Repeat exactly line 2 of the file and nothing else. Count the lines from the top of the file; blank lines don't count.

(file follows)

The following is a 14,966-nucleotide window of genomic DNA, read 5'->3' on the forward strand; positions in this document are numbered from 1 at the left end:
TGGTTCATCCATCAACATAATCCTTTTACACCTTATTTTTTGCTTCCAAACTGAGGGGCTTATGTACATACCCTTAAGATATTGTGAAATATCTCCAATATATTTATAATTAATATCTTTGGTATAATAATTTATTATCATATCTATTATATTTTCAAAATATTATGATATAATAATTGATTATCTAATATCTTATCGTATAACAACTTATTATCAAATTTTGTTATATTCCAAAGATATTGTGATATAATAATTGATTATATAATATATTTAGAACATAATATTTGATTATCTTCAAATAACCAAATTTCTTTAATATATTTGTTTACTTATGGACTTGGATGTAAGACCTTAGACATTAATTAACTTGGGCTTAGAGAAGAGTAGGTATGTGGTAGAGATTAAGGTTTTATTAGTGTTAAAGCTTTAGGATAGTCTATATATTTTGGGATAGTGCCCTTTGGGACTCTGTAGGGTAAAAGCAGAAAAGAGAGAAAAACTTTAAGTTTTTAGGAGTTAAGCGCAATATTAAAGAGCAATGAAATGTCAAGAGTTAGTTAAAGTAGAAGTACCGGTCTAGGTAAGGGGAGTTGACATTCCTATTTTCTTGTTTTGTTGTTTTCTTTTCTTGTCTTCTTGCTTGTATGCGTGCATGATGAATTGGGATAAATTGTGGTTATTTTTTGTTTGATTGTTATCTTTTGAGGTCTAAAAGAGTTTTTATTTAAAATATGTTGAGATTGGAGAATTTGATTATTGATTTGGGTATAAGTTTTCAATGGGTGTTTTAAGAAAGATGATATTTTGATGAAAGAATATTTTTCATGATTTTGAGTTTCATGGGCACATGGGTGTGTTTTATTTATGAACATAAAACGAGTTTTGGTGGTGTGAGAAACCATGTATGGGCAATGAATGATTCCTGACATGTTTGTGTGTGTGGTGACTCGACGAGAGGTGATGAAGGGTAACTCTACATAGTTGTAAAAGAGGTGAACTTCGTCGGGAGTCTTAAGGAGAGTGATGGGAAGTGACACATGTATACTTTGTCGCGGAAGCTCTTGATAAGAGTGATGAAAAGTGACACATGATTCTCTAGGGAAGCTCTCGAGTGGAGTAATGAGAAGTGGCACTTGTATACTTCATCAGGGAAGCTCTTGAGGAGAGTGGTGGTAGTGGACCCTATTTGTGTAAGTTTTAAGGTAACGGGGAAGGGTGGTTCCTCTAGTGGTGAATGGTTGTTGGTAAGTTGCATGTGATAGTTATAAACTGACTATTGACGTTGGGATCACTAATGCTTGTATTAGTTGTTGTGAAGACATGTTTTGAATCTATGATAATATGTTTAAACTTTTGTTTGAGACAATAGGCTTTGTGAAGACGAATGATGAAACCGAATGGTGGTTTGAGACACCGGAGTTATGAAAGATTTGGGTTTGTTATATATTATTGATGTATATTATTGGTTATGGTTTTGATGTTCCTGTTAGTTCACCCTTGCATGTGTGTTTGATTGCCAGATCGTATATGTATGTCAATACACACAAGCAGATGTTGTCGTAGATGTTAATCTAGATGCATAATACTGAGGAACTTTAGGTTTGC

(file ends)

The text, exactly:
TGGTTCATCCATCAACATAATCCTTTTACACCTTATTTTTTGCTTCCAAACTGAGGGGCTTATGTACATACCCTTAAGATATTGTGAAATATCTCCAATATATTTATAATTAATATCTTTGGTATAATAATTTATTATCATATCTATTATATTTTCAAAATATTATGATATAATAATTGATTATCTAATATCTTATCGTATAACAACTTATTATCAAATTTTGTTATATTCCAAAGATATTGTGATATAATAATTGATTATATAATATATTTAGAACATAATATTTGATTATCTTCAAATAACCAAATTTCTTTAATATATTTGTTTACTTATGGACTTGGATGTAAGACCTTAGACATTAATTAACTTGGGCTTAGAGAAGAGTAGGTATGTGGTAGAGATTAAGGTTTTATTAGTGTTAAAGCTTTAGGATAGTCTATATATTTTGGGATAGTGCCCTTTGGGACTCTGTAGGGTAAAAGCAGAAAAGAGAGAAAAACTTTAAGTTTTTAGGAGTTAAGCGCAATATTAAAGAGCAATGAAATGTCAAGAGTTAGTTAAAGTAGAAGTACCGGTCTAGGTAAGGGGAGTTGACATTCCTATTTTCTTGTTTTGTTGTTTTCTTTTCTTGTCTTCTTGCTTGTATGCGTGCATGATGAATTGGGATAAATTGTGGTTATTTTTTGTTTGATTGTTATCTTTTGAGGTCTAAAAGAGTTTTTATTTAAAATATGTTGAGATTGGAGAATTTGATTATTGATTTGGGTATAAGTTTTCAATGGGTGTTTTAAGAAAGATGATATTTTGATGAAAGAATATTTTTCATGATTTTGAGTTTCATGGGCACATGGGTGTGTTTTATTTATGAACATAAAACGAGTTTTGGTGGTGTGAGAAACCATGTATGGGCAATGAATGATTCCTGACATGTTTGTGTGTGTGGTGACTCGACGAGAGGTGATGAAGGGTAACTCTACATAGTTGTAAAAGAGGTGAACTTCGTCGGGAGTCTTAAGGAGAGTGATGGGAAGTGACACATGTATACTTTGTCGCGGAAGCTCTTGATAAGAGTGATGAAAAGTGACACATGATTCTCTAGGGAAGCTCTCGAGTGGAGTAATGAGAAGTGGCACTTGTATACTTCATCAGGGAAGCTCTTGAGGAGAGTGGTGGTAGTGGACCCTATTTGTGTAAGTTTTAAGGTAACGGGGAAGGGTGGTTCCTCTAGTGGTGAATGGTTGTTGGTAAGTTGCATGTGATAGTTATAAACTGACTATTGACGTTGGGATCACTAATGCTTGTATTAGTTGTTGTGAAGACATGTTTTGAATCTATGATAATATGTTTAAACTTTTGTTTGAGACAATAGGCTTTGTGAAGACGAATGATGAAACCGAATGGTGGTTTGAGACACCGGAGTTATGAAAGATTTGGGTTTGTTATATATTATTGATGTATATTATTGGTTATGGTTTTGATGTTCCTGTTAGTTCACCCTTGCATGTGTGTTTGATTGCCAGATCGTATATGTATGTCAATACACACAAGCAGATGTTGTCGTAGATGTTAATCTAGATGCATAATACTGAGGAACTTTAGGTTTGC